Here is some essential information about the various editions of “Band Of Gypsys”
that fellow enthusiast John Buchanan was kind enough to send me:

Band of Gypsys was also released in some countries in an alternative “Puppet” sleeve (the initial 1970 UK Track 2406002 or Australian Polydor 2406002 on vinyl and also the original Japanese vinyl and CD releases). This cover was a really sub-par Graphreaks effort and displayed no photos of the band (Graphreaks were also the designers of the really innovative The Who’s “Live At Leeds” cover originally released on Track Records 2406001 in the UK). The puppets are – clockwise from left – Brian Jones, Jimi Hendrix, Bob Dylan and John Peel. What 3 of the 4 had to do with Band of Gypsys is anyone’s guess. The cover preparation was the result of another executive decision at Track Records by Kit Lambert and Chris Stamp to change the original artwork for the UK release (for more of the same, see Electric Ladyland’s UK “electric lady” cover – hated by Jimi apparently – or the proposed artwork for Who’s Next). Later U.K. vinyl pressings and the CDs were based on blurry, non-gatefold reproductions of the original U.S. Capitol cover. Why someone of the reputation and sales record of Jimi Hendrix should have been treated so shoddily is simply beyond belief. I guess it has something to do with the legal ramifications of the ongoing PPX/Capitol vs Jimi Hendrix and Polydor court case.

The sound quality of the UK vinyl was never as good as that of the US, being cut at a sub-optimal volume and with rolled off bass and treble frequencies. This causes a poor signal to noise ratio in an already hissy recording. The Australian vinyl was cut at a standard level, even if it also had a little bass and treble roll off and used the same sub-par puppet cover. The audience laughing after his crack at the beginning of Machine Gun (“…..if we can get over this summer….nya ha ha”) was most audible on this release.

The EH/Capitol version includes all the original cover art, as well as a detailed essay on the history of the recording and the legal hassles surrounding its release, whereas the 25th Anniversary Edition simply replicated the original US vinyl cover in either a thin paper booklet or a mini vinyl cardboard replica. The prior Polydor releases, on both vinyl and CD, were both poorly reproduced and deleted the inside spread of the U.S. gatefold, as well as sounding substandard.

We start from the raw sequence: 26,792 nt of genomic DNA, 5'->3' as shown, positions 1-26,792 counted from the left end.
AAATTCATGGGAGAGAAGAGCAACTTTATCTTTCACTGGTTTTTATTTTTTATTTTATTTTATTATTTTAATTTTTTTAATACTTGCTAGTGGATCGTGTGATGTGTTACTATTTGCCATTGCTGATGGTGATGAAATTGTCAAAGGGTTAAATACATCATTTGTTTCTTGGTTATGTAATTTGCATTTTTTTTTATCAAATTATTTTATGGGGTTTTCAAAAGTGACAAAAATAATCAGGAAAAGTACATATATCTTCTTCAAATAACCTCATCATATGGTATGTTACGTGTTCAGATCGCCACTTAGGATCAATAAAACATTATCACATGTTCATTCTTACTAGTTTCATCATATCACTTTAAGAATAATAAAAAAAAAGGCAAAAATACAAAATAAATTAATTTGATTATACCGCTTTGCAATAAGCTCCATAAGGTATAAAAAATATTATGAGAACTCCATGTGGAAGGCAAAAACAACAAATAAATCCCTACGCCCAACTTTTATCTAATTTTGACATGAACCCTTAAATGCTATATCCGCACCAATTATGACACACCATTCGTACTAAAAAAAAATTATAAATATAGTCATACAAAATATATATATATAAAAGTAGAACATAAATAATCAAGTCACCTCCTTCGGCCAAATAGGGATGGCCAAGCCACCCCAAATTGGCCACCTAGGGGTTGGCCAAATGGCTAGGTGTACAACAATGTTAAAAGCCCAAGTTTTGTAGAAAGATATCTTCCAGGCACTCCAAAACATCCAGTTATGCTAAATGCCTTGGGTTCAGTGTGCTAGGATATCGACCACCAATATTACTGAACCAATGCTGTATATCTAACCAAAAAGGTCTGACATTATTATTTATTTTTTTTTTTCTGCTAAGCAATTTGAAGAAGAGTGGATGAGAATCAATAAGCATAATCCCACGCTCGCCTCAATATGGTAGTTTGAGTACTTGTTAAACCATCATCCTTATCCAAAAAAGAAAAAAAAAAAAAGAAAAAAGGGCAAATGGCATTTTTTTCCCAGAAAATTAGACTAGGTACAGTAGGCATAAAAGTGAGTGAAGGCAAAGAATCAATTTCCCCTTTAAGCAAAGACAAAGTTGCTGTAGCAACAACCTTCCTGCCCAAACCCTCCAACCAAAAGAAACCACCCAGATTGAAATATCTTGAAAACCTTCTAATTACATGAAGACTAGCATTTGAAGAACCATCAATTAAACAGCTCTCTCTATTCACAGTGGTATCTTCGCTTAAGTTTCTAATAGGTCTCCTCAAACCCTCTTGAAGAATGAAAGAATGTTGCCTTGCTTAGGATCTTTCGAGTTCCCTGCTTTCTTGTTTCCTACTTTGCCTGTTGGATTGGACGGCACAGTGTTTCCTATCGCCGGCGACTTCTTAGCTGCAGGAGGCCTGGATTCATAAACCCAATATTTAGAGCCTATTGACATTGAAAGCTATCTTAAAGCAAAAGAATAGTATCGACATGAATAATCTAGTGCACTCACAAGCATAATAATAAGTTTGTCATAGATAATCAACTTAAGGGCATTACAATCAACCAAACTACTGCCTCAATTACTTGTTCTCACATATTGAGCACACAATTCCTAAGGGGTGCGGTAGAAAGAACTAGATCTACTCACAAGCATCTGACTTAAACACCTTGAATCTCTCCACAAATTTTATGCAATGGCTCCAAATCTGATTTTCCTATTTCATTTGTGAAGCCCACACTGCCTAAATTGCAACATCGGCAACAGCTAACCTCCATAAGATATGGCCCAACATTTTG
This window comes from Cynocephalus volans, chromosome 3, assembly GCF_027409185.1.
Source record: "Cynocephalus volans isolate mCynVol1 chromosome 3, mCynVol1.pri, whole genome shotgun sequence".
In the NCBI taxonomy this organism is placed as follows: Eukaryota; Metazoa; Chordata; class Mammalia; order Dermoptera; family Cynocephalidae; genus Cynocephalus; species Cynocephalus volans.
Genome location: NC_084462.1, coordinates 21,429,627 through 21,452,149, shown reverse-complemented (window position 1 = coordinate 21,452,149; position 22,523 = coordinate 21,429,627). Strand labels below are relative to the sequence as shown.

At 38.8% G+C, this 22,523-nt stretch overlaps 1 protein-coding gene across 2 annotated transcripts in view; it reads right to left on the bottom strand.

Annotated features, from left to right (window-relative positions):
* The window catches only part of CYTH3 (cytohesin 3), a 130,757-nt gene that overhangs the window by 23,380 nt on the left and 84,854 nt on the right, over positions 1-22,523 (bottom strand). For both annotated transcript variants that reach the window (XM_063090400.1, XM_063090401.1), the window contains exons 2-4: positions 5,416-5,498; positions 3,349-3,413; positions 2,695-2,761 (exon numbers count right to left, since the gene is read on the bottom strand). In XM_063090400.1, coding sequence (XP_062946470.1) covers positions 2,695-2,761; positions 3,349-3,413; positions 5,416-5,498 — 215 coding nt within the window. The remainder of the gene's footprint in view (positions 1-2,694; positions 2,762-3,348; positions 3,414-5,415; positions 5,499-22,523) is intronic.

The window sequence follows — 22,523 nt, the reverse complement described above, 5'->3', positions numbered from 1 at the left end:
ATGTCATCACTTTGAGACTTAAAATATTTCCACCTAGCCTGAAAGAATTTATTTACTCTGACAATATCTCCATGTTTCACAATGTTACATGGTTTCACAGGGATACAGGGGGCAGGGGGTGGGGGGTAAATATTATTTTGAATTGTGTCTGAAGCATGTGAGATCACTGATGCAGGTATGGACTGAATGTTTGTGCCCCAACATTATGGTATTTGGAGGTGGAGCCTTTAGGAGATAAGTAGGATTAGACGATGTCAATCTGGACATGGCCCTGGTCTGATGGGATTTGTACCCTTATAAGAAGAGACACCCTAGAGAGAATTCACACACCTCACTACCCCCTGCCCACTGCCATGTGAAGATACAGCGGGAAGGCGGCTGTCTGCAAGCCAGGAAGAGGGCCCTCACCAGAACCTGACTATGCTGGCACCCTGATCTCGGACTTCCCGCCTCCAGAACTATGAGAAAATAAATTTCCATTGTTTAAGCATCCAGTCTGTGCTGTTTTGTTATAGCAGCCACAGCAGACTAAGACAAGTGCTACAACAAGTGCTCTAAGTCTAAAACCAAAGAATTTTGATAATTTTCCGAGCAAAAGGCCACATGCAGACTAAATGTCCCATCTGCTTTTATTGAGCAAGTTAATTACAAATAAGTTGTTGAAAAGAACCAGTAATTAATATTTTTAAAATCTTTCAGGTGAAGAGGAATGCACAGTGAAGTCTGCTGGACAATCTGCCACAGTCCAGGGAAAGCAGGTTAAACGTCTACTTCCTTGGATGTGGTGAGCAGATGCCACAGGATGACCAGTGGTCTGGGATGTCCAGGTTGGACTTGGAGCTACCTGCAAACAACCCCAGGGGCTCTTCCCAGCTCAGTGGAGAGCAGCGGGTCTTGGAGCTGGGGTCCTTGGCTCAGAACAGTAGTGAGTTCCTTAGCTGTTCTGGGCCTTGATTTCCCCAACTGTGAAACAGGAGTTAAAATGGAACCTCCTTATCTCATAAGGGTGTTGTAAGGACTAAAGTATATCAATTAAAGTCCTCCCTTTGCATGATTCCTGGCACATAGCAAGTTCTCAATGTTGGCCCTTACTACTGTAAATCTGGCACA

For sound quality, in order of preference, The Classic records vinyl reissue may be the best version (I haven’t heard this), followed closely by either the EH/Capitol or the nearly identical sounding EH/Sony CD versions and then the Capitol 25th Anniversary CD and vinyl versions. The Australian vinyl version comes next and finally the UK Track/Polydor versions of this album are inferior (both on vinyl and CD) – unusual for Jimi Hendrix albums, where the Track/Polydor copies were usually much sought after for sound quality (e.g. Are You Experienced, Axis: Bold as Love and Electric Ladyland). The only caveat I found with original Capitol US vinyl was that it was always noisy (apart from the tape based noises mentioned above) in at least 3 copies I tried (possibly a legacy of the poor quality vinyl being used at that time). Otherwise, it could rank above the Capitol 25th, if you can find a mint green label and Robert Ludwig mastered pressing. Avoid the non-gatefold reissue from the 80s.
Microsoft co-founder Paul Allen owns the multitrack tapes of the Band Of Gypsys performances at the Fillmore. It appears that he has allowed Experience Hendrix access to them for a 5.1 remix of the sound to match the only video of the performance on the 2011 version of the “Band Of Gypsys” DVD.

Thanks John!